|Year : 2014 | Volume
| Issue : 3 | Page : 355-358
Premature exfoliation of the teeth in a hypocalcemic undernourished African girl
Department of Paediatrics, Aminu Kano Teaching Hospital, Bayero University, Kano, Nigeria
|Date of Web Publication||18-Mar-2014|
Department of Paediatrics, Aminu Kano Teaching Hospital, Kano PMB 3452
Source of Support: None, Conflict of Interest: None
Premature exfoliation of the primary dentition is a rare phenomenon which may be associated with local disorders of the teeth and systemic diseases; however its association with hypocalcemia and malnutrition is uncommon. Nutritional rickets occurs mostly in developing countries despite some of these countries being sunny. Therefore, emphasis is now shifting toward the role of hypocalcemia as the predominant cause of nutritional rickets. Rickets is often described as a disease of growing bones; hence, it should ordinarily not be seen in malnourished children. This, however, has been refuted over the years. Therefore, a case of an undernourished hypocalcemic Nigerian child is reported who presented with premature exfoliation of the central lower incisors with delayed eruption of other primary dentition.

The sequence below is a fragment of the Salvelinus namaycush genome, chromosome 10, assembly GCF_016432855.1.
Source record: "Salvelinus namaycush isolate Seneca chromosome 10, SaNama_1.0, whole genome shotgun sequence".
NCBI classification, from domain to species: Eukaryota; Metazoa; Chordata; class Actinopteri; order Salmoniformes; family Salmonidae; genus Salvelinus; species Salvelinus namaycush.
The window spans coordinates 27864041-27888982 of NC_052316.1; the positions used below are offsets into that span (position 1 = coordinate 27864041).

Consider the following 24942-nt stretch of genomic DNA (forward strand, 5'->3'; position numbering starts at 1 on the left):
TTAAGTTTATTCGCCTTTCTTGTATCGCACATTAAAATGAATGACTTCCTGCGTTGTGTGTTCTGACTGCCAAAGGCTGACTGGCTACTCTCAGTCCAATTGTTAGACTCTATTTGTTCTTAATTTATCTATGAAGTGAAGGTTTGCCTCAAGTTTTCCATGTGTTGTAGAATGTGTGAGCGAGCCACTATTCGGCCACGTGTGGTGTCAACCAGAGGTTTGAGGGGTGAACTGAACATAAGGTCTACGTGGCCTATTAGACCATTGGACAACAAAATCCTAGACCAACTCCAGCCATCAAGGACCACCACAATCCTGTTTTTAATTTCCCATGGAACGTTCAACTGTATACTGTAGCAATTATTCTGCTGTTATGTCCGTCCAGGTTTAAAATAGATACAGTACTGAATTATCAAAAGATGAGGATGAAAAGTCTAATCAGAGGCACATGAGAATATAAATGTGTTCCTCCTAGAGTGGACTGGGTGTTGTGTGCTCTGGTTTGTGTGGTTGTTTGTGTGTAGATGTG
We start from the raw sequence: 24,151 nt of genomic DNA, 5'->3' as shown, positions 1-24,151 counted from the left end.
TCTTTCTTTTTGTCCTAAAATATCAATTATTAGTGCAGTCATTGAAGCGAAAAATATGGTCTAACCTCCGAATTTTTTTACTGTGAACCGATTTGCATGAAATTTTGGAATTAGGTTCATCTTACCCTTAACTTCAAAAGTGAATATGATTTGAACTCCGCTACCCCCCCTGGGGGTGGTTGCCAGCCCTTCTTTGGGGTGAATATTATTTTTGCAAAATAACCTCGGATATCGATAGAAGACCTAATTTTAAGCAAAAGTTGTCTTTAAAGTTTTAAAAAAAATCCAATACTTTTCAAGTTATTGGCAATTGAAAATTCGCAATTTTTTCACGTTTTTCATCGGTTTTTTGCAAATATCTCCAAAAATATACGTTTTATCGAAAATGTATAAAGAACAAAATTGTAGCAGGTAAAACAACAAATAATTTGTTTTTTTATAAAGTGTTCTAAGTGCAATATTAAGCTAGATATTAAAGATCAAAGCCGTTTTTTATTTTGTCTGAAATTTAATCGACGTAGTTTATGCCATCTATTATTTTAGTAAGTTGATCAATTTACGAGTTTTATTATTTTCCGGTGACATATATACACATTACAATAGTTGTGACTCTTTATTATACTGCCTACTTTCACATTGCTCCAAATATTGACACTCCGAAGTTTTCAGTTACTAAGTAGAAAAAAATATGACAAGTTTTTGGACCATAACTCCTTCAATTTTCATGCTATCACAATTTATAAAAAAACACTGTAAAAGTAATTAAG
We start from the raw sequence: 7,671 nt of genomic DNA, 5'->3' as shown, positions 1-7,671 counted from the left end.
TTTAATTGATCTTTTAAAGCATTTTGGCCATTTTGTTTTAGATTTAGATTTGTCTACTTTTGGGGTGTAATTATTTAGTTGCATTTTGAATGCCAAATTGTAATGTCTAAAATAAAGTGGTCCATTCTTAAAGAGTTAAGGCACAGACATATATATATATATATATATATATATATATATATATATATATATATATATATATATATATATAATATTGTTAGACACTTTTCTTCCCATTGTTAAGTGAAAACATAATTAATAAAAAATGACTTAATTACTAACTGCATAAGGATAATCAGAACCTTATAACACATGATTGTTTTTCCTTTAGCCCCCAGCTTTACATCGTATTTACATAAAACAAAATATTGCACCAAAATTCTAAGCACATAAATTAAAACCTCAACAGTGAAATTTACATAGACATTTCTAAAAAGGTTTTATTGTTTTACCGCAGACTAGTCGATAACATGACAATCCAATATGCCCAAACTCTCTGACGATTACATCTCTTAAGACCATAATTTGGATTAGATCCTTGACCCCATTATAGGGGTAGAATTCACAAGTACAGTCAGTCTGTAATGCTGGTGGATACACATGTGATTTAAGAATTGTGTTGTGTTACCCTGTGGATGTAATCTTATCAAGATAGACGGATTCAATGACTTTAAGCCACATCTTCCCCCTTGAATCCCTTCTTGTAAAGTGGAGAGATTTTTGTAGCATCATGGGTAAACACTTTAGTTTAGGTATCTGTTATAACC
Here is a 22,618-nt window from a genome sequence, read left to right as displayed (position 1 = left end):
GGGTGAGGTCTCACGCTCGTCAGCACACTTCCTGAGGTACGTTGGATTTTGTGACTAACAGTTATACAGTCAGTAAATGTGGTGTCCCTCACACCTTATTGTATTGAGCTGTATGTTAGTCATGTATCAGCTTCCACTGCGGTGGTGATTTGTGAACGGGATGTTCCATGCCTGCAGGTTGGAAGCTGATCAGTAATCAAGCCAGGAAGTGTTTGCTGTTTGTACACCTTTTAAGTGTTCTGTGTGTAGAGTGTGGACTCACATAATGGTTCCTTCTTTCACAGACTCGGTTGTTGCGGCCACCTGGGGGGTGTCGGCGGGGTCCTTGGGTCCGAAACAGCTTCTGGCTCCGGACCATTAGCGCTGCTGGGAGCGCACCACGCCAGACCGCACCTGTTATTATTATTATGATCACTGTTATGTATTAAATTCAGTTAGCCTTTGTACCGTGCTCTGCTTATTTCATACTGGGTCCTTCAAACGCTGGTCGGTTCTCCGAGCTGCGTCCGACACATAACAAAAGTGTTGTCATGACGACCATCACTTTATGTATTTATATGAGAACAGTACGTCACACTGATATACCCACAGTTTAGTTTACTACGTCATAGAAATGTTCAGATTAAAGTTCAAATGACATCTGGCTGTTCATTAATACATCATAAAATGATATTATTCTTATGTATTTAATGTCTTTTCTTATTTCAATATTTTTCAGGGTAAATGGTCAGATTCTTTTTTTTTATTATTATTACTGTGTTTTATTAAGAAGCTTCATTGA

Keywords: Delayed dentitions, hypocalcemia, malnutrition, premature exfoliation of the tooth
|How to cite this article:|
Aliyu I. Premature exfoliation of the teeth in a hypocalcemic undernourished African girl. Med J DY Patil Univ 2014;7:355-8
| Introduction|| |
Premature loss of primary dentition is defined as the loss of a deciduous tooth before the expected time of its natural exfoliation.  It is a rare event and may be associated with a local disorder of the gum like infection (periodontitis) and systemic disorders like hypophosphatasia, Chediak-Higashi syndrome and histiocytosis.  However, commoner causes are often premature eruption of a permanent tooth, dental caries, trauma and premature root resorption.